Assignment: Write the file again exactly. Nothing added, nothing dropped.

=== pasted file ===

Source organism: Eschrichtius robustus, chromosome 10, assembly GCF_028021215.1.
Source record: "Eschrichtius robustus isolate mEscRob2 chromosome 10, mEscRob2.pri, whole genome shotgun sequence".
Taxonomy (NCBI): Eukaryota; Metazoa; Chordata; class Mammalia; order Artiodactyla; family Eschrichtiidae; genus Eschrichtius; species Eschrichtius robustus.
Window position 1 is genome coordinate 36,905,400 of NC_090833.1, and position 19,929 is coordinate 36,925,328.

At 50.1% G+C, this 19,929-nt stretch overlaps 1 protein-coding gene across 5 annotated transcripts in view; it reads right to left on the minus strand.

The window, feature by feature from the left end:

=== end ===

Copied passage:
Source organism: Eschrichtius robustus, chromosome 10, assembly GCF_028021215.1.
Source record: "Eschrichtius robustus isolate mEscRob2 chromosome 10, mEscRob2.pri, whole genome shotgun sequence".
Taxonomy (NCBI): Eukaryota; Metazoa; Chordata; class Mammalia; order Artiodactyla; family Eschrichtiidae; genus Eschrichtius; species Eschrichtius robustus.
Window position 1 is genome coordinate 36,905,400 of NC_090833.1, and position 19,929 is coordinate 36,925,328.

At 50.1% G+C, this 19,929-nt stretch overlaps 1 protein-coding gene across 5 annotated transcripts in view; it reads right to left on the minus strand.

The window, feature by feature from the left end: